tempore: the gentleman yields. for what purpose does the gentleman from mississippi rise? >> mr. speaker, unanimous consent to address the house for one minute. revise and extend my remarks. the speaker pro tempore: without objection. >> mr. speaker, i'm not a fan of government mandates, and neither are my constituents in mississippi. but there is one mandate that the people of mississippi sent me to washington with, to repeal, replace, dismantle, delay, and defund obamacare. i have heard from families, small businesses, and hardworking americans across my district who all have the same message -- this law is a train wreck. mr. palazzo: that is why one of my very first votes in congress was to repeal obamacare. that's why i voted to repeal it nearly 40 times over the last three years. that is why i introduce add constitutional amendment to restore the right of the american people to refuse this bad law. that is also why i firmly believe we must defund obamacare in a continuing resolution this body will take up later this year. i believe this is a fight worth fighting for mississippi. and
. mississippi has just the one clinic in jackson. that one, the republicans are fighting to close that one down as well and it seems like they may be close to doing it. in north dakota, same deal. there's one clinic for the whole great big state. this spring republicans passed a law that aims to shut down that one last clinic. in alabama, there are five clinics that provide abortion services. republicans passed laws in the spring that would close three of the five clinics. in virginia, the number of clinics right now is at 20. it's slated to go to four. in north carolina, 16 facilities, republicans passed new restrictions that are expected to close 15 of those. 15 of the 16. so this is before the republican party in north carolina launched its efforts to shut down clinics and this is likely to be after. it is sometimes difficult to explain this larger trend of republicans creating these new impossible to meet demands on abortion clinics. these legal requirements designed to shut clinics down. in the aning a stran ing ing a, imagine what that means. in the specific, when it's happening it seems
out dirt farmers all over the midwest and the mississippi valley handing them one-way tickets to the vehicle city as flint nicknamed itself. the newcomers slept in shacks, tents and railroad cars. earl's family rented a tiny house, all he could afford on his factory pay. after the war earl tried farming again, failed again and returned to flint for good. everett grew up a city boy with no agricultural ambitions. after graduating from high school in 1933, he enlisted in general motors as an apprentice tool and dye maker at 50 cents an hour. the job could disappear in a day. if a supervisor wanted to hire his brother-in-law, he created ap opening by handing a worker a yellow slip, the color of termination. bachelors were laid off while married men with lower seniority kept their jobs. the supervision, they had no control either, everett recalled. you could come in today and have a desk and have a yellow slip on there that said you're all done. on november 12th, three welders conducted a short pro-union sit-down demonstration. in protest, a department in the plant stopped working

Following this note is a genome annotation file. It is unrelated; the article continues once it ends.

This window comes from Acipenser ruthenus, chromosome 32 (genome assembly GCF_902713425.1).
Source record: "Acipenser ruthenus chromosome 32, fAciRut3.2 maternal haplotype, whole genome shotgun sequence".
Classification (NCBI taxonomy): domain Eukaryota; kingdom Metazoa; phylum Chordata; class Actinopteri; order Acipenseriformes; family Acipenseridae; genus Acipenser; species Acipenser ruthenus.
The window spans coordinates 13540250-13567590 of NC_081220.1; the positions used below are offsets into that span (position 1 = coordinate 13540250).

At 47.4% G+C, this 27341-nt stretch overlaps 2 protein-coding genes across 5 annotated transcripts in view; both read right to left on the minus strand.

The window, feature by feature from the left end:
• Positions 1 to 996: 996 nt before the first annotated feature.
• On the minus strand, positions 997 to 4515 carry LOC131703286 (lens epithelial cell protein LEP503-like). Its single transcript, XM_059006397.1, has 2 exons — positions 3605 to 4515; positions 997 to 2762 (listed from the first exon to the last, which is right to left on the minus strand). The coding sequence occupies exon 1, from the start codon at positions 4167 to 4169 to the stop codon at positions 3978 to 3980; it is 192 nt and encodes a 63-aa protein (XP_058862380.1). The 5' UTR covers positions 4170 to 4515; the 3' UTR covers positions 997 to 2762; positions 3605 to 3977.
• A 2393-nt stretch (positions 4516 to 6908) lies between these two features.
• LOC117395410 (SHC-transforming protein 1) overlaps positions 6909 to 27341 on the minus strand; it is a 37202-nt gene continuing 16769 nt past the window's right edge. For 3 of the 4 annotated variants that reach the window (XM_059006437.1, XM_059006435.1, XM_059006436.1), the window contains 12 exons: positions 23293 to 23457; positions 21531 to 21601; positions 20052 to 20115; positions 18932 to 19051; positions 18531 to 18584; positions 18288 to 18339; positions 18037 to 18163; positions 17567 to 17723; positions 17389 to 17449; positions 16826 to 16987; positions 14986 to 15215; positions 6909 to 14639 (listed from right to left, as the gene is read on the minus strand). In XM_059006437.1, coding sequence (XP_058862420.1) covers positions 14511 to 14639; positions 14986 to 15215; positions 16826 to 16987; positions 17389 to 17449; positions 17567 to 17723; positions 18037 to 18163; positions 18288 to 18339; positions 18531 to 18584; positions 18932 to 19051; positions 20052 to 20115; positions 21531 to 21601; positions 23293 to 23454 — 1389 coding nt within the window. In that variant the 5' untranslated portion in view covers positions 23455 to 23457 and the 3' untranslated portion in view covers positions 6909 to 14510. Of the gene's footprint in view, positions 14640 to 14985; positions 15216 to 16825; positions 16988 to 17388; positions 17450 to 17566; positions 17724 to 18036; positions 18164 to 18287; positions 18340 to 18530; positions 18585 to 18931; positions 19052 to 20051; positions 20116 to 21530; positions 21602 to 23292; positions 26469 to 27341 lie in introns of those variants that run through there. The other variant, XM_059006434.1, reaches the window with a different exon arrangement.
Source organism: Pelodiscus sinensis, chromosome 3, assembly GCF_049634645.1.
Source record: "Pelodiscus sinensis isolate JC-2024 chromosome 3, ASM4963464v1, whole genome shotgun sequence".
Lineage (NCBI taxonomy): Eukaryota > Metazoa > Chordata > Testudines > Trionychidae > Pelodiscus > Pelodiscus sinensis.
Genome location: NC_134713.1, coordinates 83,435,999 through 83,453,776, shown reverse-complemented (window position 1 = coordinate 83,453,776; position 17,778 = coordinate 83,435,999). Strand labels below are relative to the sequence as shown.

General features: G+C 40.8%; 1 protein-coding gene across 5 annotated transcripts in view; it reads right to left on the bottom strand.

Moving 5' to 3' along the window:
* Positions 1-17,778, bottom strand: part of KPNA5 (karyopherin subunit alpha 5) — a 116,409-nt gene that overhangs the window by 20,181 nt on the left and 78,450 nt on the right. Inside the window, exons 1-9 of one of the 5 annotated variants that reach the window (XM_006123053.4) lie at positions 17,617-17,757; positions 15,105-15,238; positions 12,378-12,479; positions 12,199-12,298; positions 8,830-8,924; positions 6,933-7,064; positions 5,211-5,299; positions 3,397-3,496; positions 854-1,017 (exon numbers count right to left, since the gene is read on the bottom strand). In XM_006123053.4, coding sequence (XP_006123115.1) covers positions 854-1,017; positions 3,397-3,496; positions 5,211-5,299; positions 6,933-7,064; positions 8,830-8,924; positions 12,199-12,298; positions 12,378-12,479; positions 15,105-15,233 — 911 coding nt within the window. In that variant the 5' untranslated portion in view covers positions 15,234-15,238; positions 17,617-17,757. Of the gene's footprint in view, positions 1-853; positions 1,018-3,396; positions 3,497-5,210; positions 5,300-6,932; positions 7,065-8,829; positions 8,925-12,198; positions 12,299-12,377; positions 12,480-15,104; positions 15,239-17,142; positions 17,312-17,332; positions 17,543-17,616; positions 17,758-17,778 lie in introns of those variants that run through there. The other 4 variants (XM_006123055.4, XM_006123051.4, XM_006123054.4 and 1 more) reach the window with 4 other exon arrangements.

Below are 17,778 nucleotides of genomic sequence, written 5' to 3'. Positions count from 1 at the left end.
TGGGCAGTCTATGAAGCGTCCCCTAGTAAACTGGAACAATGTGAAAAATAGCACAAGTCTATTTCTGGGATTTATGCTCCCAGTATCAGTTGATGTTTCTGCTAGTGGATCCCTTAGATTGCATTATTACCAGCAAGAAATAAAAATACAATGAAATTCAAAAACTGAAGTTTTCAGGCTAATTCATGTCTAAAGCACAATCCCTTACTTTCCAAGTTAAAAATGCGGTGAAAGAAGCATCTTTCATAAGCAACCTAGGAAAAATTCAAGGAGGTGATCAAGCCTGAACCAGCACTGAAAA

-- guest: the idea is that each state is supposed to have one. it is problematic in some seo --mississippi, in some oun -- some states and counties, there may only be one. there are multistate plans, which we haven't mentioned before. the people who designed the law and who wrote it foresaw the chance that in some parts of the country there might not be sufficient competition. there are provisions to have at least one nonprofit of the state plan and one for-profit of the state plan. they are still being implemented now. they are not likely to be rolled out on a national basis, as was the original intention. --t there are other backstops they are another backstop intended to bring in more competition into states that may be lacking them. another is the co-ops. the federal government, the law provided large subsidies to set up brand-new insurance companies in some states. typically these are blue states like maryland, california -- guest: they were stopped midstride. they got defunded. guest: so it won't be in every state. but the point is that there may be limits to competition and that is
this morning. sarah thomas, a mother of three from mississippi, on track now to become the first permanent, female nfl official. she's on the field right now, in fact, with new orleans saints, as they go through training camp, honing skills as she awaits that final word that her dreams will finally come true. in those bold black and white stripes, and hair tucked under that black hat, this official looks exactly like every other one on the field. >> watch yourself right here, 17. little tight. little tight. >> reporter: but 39-year-old sarah thomas, a married mother of three, is on the verge of history. >> are you a tomboy? >> i'm a tomboy. yes, but i'm married with two boys. >> reporter: poised to become the first-ever full-time female official for the national football league. >> there's momma. >> 72, you have to come move up on this. put your guard up. >> individually, i'm a female. there's a lot of things that set us apart individually. race, gender. but collectively, we're out there for the same goal. >> reporter: for almost 16 years of officiating grade school, high school and colleg